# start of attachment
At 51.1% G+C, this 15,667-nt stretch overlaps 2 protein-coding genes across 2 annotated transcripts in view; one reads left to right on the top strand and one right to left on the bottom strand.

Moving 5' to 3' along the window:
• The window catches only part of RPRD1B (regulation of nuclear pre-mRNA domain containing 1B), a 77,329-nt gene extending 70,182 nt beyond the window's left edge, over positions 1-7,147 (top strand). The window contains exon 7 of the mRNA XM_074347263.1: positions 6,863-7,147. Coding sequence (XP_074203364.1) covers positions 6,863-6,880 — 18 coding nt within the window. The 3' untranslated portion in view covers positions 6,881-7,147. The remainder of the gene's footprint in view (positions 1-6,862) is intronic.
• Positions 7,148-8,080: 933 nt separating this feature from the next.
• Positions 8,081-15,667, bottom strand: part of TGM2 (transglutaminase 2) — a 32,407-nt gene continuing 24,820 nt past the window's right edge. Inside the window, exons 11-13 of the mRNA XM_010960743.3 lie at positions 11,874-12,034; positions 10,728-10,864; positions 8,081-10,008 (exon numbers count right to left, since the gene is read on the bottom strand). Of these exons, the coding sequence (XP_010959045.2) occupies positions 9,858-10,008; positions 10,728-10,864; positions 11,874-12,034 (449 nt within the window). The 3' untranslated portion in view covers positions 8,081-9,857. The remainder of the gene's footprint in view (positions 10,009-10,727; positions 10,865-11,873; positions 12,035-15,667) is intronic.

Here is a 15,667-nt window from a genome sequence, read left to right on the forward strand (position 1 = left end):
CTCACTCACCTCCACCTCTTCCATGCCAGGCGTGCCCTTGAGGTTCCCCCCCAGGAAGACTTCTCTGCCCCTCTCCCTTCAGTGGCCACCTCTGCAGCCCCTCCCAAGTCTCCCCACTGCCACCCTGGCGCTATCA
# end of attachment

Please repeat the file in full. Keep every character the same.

At 51.1% G+C, this 15,667-nt stretch overlaps 2 protein-coding genes across 2 annotated transcripts in view; one reads left to right on the top strand and one right to left on the bottom strand.

Moving 5' to 3' along the window:
• The window catches only part of RPRD1B (regulation of nuclear pre-mRNA domain containing 1B), a 77,329-nt gene extending 70,182 nt beyond the window's left edge, over positions 1-7,147 (top strand). The window contains exon 7 of the mRNA XM_074347263.1: positions 6,863-7,147. Coding sequence (XP_074203364.1) covers positions 6,863-6,880 — 18 coding nt within the window. The 3' untranslated portion in view covers positions 6,881-7,147. The remainder of the gene's footprint in view (positions 1-6,862) is intronic.
• Positions 7,148-8,080: 933 nt separating this feature from the next.
• Positions 8,081-15,667, bottom strand: part of TGM2 (transglutaminase 2) — a 32,407-nt gene continuing 24,820 nt past the window's right edge. Inside the window, exons 11-13 of the mRNA XM_010960743.3 lie at positions 11,874-12,034; positions 10,728-10,864; positions 8,081-10,008 (exon numbers count right to left, since the gene is read on the bottom strand). Of these exons, the coding sequence (XP_010959045.2) occupies positions 9,858-10,008; positions 10,728-10,864; positions 11,874-12,034 (449 nt within the window). The 3' untranslated portion in view covers positions 8,081-9,857. The remainder of the gene's footprint in view (positions 10,009-10,727; positions 10,865-11,873; positions 12,035-15,667) is intronic.

Here is a 15,667-nt window from a genome sequence, read left to right on the forward strand (position 1 = left end):
CTCACTCACCTCCACCTCTTCCATGCCAGGCGTGCCCTTGAGGTTCCCCCCCAGGAAGACTTCTCTGCCCCTCTCCCTTCAGTGGCCACCTCTGCAGCCCCTCCCAAGTCTCCCCACTGCCACCCTGGCGCTATCA